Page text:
Leukemia is a heterogeneous group of hematopoirtic cancers, based on individual elements of hematopoiesis a lymphopoiesis. However, there are also types of leukemias for which normal leukemia cell analogues are not known.
Leukemia (hemoblastoses) are the most common childhood cancers (followed by CNS tumors, lymphomas and neuroblastomas). The incidence is 13 new cases per 100,000 population per year. Leukemic cells lose their ability to differenciate, losing the phenotype of the parent cell. They maintain or even increase their proliferative potential. In a patient with leukemia, there are two cell populations side by side:
- based on normal stem cells,
- originating from malignantly transformed stem cells maturation and differentiation defect) - these immature cells ( blasts ) are washed out into the peripheral blood and are found as diffuse or nodular infiltrates in various organs. It forms histohomological metastases to the liver, spleens, nodules, but also others.
Clinical signs[edit | edit source]
The leukemic population gradually displaces normal cells. In addition, leukemia cells tend to be functionally inferior, which explains some of the clinical symptoms:
- erythrocyte deficiency – anemia, paleness, fatigue,
- Platelet deficiency – bleeding,
- granulocyte and lymphocyte deficiency – susceptibility to infections.
- pain in the bones,
- reticulo-endothelial infiltration: hepatosplenomegaly, lymphadenopathy.
division[edit | edit source]
According to whether malignant transformation affects myeloid cells (the final stages are granulocytes, monocytes, erythrocytes and platelets) or lymphoid cells (the final stages are T and B-lymphocytes, plasma cells and NK cells), we divide leukemias into two groups:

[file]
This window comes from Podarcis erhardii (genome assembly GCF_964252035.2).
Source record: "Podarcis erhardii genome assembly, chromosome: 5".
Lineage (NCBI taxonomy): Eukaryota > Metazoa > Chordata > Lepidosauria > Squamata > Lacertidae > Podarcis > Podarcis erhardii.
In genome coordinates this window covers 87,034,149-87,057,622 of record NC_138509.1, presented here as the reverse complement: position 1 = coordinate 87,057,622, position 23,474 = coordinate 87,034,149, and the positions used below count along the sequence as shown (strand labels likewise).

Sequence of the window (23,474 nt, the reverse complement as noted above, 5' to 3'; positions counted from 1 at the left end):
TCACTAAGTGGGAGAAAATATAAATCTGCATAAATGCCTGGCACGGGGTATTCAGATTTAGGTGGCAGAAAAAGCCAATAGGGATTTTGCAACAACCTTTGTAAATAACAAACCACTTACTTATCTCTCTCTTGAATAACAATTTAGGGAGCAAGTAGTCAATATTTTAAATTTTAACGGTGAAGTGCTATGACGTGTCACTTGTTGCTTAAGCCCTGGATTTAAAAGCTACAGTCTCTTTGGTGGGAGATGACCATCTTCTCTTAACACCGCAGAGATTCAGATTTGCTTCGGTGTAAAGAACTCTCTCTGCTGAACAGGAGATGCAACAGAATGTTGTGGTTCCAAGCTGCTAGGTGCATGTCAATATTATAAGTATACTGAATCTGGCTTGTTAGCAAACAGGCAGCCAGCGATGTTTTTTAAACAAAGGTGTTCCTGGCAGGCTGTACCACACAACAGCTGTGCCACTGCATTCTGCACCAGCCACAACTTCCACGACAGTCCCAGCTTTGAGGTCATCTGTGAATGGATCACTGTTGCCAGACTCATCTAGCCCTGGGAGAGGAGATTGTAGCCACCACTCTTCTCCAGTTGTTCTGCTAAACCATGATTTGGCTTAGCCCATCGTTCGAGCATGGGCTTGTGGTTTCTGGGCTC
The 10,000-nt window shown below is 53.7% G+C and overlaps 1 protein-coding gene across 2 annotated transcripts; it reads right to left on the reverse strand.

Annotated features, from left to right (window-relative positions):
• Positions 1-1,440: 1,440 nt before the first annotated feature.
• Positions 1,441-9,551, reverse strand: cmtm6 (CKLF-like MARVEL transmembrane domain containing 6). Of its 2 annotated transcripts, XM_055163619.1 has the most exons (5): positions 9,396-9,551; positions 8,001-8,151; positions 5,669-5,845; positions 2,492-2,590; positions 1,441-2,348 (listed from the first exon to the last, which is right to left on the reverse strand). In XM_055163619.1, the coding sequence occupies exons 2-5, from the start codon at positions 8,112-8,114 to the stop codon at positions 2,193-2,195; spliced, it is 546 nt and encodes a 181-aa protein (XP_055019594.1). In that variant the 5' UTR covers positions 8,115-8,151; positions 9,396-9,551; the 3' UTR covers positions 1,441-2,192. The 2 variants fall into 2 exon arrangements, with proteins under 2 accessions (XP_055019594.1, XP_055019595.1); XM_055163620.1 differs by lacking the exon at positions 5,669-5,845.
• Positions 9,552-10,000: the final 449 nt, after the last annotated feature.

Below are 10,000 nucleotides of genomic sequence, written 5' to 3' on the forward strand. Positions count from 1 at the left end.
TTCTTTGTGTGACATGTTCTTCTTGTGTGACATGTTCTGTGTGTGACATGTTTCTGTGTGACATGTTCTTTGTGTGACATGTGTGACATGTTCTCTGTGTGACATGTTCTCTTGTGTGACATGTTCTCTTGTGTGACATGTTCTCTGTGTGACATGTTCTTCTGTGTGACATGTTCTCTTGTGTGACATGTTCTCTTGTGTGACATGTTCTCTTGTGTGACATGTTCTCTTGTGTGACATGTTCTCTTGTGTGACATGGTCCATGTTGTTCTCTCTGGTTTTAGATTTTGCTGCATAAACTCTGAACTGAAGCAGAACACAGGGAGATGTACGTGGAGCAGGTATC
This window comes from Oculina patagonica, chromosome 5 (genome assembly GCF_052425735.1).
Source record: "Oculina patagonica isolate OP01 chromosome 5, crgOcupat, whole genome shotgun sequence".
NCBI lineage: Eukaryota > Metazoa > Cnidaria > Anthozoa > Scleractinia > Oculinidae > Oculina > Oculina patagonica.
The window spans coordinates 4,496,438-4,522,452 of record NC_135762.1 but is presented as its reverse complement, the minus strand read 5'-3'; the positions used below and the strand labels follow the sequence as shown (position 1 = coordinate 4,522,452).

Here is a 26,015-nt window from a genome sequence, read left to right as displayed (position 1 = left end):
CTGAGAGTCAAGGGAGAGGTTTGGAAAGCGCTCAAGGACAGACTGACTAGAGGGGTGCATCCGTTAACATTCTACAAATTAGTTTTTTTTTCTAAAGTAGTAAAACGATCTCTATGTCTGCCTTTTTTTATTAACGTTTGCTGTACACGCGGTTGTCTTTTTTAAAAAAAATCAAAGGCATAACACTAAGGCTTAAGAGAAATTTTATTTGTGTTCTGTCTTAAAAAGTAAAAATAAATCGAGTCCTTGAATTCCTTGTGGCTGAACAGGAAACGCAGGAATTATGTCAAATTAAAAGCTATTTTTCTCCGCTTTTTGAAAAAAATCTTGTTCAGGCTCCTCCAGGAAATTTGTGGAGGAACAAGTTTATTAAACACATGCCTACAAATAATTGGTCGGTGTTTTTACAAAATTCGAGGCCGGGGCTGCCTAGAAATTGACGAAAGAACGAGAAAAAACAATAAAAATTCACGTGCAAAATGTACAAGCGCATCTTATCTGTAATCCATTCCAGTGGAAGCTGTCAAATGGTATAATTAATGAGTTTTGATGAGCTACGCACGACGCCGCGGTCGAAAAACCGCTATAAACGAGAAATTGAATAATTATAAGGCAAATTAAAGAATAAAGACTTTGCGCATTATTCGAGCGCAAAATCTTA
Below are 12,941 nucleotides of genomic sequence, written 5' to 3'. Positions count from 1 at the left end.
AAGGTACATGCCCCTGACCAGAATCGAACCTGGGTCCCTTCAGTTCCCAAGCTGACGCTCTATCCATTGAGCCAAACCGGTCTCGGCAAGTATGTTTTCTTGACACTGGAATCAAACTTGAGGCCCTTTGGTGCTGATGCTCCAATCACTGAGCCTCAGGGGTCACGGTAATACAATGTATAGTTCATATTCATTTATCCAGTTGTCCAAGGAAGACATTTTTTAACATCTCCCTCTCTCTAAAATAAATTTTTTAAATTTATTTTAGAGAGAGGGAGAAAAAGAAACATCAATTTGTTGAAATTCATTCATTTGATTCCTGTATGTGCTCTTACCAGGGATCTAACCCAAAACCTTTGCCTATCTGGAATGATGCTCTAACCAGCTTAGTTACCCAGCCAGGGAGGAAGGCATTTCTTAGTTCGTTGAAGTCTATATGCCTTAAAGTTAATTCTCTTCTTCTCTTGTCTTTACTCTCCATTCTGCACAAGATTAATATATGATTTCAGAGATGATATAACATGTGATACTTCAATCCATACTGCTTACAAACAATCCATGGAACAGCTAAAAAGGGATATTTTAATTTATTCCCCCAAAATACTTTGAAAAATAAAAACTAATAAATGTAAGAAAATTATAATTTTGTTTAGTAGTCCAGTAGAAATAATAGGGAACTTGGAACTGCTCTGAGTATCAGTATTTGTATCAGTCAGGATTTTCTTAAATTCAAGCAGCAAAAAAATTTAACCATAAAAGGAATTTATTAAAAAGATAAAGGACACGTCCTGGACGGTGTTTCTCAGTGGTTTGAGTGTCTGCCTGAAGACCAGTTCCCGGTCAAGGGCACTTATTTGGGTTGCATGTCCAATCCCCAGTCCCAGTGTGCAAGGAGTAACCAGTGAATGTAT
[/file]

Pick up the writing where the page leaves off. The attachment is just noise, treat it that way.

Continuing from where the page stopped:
- myeloid (myeloses) - most often based on elements of granulocytopoiesis,
- lymphoid (lymphoblastic, lymphadenoses) - most often based on B-cell precursors.
However, there may be a malignant transformation of the pluripotent stem cell, from which the precursors of the myeloid and lymphoid lineages emerge. This transformation is the cause of CML.
According to the clinical course, we divide myeloses and lymphadenoses into acute (untreated ends in death within a few months) and chronic (patients can survive for several years):
- ALL – most common in children (accounting for 80% of acute leukemias in children).
- AML – can occur at any age, more in the elderly.
- CLL – the most common leukemia in adulthood, occurs in older adults (over 40 years), survival up to 20 years.
- CML – mainly affects adulthood, peak in 30 and 60 years, survival is about 4 years.
ALL is most common in children and CLL in adults.
Cause[edit | edit source]
The following can be used as causes of leukemia:
- ionizing radiation,
- chemical substances – benzene and other aromatic hydrocarbons, cytostatics, alkylating agents and other carcinogens,
- some genetic diseases – syndromes: Down, Klinefelter, Wiskott-Aldrich, Fanconi anemia,
- viruses – HTLV-1 causes T-cell leukemia in adults.
Pictures[edit | edit source]
[edit | edit source]
- Acute myeloid leukemia
- Acute lymphatic leukemia
- Chronic myeloid leukemia
- Chronic lymphatic leukemia
- Hair cell leukemia
- Diseases of the white blood component
Source[edit | edit source]
- PASTOR, Jan. Langenbeck's medical web page [online]. ©2006. [cit. 26.9.2010]. <http://langenbeck.webs.com/pathologie.htm>.
- LISSAUER, Tom – CLAYDEN, Graham. Illustrated Textbook of Paediatrics. 3. edition. Spain : Elsevier, 2007. pp. 350-351. ISBN 978-07234-3398-9.